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ASU professor's webinar series helps boost sports nutrition knowledge


College of Health Solutions Assistant Professor Floris Wardenaar

College of Health Solutions Assistant Professor Floris Wardenaar

January 03, 2024

When the pandemic made learning in person difficult, Arizona State University Assistant Professor Floris Wardenaar embraced the idea of sharing information online.  

Wardenaar, a sports nutrition expert in the College of Health Solutions, was already teaching a one-credit class about sports nutrition. When the pandemic started, he moved the class online, removed the credit and reached out to sports nutrition experts and guest speakers.

“I decided now everything is virtual, then there is no barrier,” Wardenaar said. “Let's try to find experts in the area of performance and nutrition. And that's how it started.”

What began as a few Zoom sessions featuring nutrition experts doing one-hour presentations to 35 people now brings in nearly 300 people signing up for every presentation.

The spring 2024 semester will feature 12 sessions, starting with the topic "Cooling or Heating for Muscle Recovery and Adaptation" on Jan. 16. Register for any of the lectures in the series at ASU Nutrition Webinar.

Wardenaar has a reputation for creating lasting relationships with students, and the webinars are a part of it.

“I'm building sort of a network with people that have been signing up, and it looks like a lot of people also return,” Wardenaar said.

Creating a space where information is free-flowing

Avaani Bhalla, a current student, said the webinars are a place where information can be shared by people that she would normally never have the chance to meet.

“It's nice to connect with people all over the world, which is like a big perk of these webinars, since I can't go to certain parts of the world,” Bhalla said.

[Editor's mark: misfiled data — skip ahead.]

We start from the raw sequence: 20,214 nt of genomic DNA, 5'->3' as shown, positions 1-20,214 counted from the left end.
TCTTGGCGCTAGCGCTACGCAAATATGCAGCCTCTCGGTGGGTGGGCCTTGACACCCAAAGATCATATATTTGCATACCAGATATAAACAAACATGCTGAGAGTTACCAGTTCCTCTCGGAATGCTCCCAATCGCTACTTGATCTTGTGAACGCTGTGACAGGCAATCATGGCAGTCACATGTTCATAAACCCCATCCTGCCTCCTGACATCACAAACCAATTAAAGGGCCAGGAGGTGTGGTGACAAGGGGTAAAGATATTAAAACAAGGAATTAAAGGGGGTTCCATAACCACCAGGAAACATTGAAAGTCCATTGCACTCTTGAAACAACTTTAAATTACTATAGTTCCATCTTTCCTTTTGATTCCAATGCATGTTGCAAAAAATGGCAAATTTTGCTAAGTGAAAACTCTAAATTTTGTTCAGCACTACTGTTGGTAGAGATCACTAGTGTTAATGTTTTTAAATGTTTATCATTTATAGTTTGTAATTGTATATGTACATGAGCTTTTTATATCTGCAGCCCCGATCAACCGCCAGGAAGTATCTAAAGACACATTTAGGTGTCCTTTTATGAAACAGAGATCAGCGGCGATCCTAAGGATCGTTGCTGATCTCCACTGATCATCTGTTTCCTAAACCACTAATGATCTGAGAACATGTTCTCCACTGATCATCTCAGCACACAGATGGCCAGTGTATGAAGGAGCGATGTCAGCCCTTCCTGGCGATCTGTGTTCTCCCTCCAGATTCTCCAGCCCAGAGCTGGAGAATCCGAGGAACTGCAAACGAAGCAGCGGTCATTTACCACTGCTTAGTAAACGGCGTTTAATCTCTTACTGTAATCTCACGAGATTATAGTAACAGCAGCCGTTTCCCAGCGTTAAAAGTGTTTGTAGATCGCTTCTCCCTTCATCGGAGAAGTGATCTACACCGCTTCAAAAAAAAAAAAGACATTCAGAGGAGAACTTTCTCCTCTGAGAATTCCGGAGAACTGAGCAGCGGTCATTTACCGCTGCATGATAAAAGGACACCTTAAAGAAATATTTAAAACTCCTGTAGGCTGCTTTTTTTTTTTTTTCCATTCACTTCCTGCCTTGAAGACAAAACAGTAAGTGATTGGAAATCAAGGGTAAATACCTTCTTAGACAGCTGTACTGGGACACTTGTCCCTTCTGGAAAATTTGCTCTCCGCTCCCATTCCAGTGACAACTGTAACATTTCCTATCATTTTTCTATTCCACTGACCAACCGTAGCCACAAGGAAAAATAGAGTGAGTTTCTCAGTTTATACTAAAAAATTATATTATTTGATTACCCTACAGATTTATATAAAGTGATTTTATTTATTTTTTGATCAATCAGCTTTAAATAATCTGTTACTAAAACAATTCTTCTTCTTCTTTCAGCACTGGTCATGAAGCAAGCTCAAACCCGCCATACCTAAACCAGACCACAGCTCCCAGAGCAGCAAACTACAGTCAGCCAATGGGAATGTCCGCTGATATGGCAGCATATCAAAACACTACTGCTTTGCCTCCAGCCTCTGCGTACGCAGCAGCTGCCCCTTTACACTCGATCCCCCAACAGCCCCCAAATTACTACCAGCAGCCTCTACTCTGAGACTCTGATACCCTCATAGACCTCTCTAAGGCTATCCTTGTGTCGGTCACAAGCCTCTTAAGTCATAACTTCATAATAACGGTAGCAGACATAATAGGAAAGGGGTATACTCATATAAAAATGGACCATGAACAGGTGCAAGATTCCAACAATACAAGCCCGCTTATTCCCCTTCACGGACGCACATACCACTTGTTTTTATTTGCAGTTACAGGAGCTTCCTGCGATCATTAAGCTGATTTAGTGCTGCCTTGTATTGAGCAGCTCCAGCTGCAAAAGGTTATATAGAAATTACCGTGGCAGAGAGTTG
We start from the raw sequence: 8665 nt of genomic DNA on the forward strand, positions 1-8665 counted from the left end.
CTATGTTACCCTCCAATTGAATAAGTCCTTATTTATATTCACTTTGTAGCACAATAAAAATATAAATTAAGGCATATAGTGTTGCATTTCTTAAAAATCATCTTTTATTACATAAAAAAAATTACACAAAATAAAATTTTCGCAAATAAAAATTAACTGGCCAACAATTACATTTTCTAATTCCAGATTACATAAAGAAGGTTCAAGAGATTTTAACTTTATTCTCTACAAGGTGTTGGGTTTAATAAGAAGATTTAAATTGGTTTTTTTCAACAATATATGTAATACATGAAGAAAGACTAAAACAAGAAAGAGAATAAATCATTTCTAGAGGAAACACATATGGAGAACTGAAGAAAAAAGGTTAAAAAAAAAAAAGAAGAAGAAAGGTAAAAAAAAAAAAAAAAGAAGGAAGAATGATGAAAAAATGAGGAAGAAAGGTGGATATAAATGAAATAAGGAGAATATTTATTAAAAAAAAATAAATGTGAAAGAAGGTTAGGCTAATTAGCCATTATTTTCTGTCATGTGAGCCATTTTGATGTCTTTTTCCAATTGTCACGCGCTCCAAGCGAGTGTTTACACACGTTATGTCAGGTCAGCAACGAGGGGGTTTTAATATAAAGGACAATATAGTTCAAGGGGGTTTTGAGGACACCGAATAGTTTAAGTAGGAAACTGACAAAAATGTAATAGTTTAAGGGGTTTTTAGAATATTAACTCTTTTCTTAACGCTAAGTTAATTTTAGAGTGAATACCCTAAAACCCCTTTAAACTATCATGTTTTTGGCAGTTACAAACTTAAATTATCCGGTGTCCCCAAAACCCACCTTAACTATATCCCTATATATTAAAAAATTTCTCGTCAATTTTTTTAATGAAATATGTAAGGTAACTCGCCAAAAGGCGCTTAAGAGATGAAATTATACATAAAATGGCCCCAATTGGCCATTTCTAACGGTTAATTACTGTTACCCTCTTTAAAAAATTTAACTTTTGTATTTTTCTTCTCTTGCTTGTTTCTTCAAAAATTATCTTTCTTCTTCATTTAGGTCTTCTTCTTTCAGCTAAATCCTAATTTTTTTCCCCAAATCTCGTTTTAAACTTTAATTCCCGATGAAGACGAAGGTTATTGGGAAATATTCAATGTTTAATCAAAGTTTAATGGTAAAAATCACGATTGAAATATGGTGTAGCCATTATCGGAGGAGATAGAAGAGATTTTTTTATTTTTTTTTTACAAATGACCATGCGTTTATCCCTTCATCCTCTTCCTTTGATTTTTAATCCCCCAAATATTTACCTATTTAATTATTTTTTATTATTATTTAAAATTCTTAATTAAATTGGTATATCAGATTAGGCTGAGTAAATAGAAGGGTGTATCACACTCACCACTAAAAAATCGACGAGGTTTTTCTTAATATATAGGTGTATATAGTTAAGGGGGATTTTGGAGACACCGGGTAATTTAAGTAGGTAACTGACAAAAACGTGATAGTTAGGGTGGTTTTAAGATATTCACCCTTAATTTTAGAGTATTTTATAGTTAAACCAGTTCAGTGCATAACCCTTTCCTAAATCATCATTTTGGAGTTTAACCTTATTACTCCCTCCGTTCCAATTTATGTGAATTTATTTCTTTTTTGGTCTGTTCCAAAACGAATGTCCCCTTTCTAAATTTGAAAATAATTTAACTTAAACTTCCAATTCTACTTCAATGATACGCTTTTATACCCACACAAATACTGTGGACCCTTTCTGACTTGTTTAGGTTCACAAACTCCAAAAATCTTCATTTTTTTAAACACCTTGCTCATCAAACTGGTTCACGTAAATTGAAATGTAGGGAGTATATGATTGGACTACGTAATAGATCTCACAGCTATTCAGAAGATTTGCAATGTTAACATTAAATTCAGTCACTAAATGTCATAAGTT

Nutrition experts will even reach out to Wardenaar and ask if they can be a part of the webinar and showcase their research.

“When I asked them (to be in the webinar), they often say, ‘Yes, yes, I really want to do this’ and that they feel honored to be part of it,” Wardenaar said.

Something else Wardenaar created with the webinars is a space where people can easily access reliable information from world-renowned experts.

“A lot of the participants just don't have the budget to see those speakers in real life, and it's free,” Wardenaar said. “I make a recording, and then I send it out afterward to all signups because it's a worldwide event and people are in different time zones.”

For most who attend, the best thing about the webinars is the information being presented, such as new topics in sports nutrition, and how it can change perspectives. Wardenaar said that even he learns new facts about certain topics.

“I feel like I learned stuff that I wouldn't necessarily always learn in the classroom, so I really like that,” Bhalla said.

The impact of the webinars

Most of the experts include their contact info so that the people watching or attending the webinar can reach out with more questions and build relationships.

“They always give their information if we want to reach out or anything, which is really helpful,” Bhalla said. “And the good thing about nutrition, I feel like everybody wants to really help each other, especially students.”

Wardenaar created a space where learning can thrive.

Parker Kooima, another current master’s student, said the information in the webinars is great because there is no payment to access it.

“It's basically allowed for an extremely accessible way to get free and reliable information from world experts that you can even go and talk to yourself,” Parker said.

“I've been searching for ways to get students involved in explorational learning,” Wardenaar said. “The good part with this topic is that there are always students that reach out and ask if they can help.”

Story by Aidan Hansen, communications assistant, College of Health Solutions

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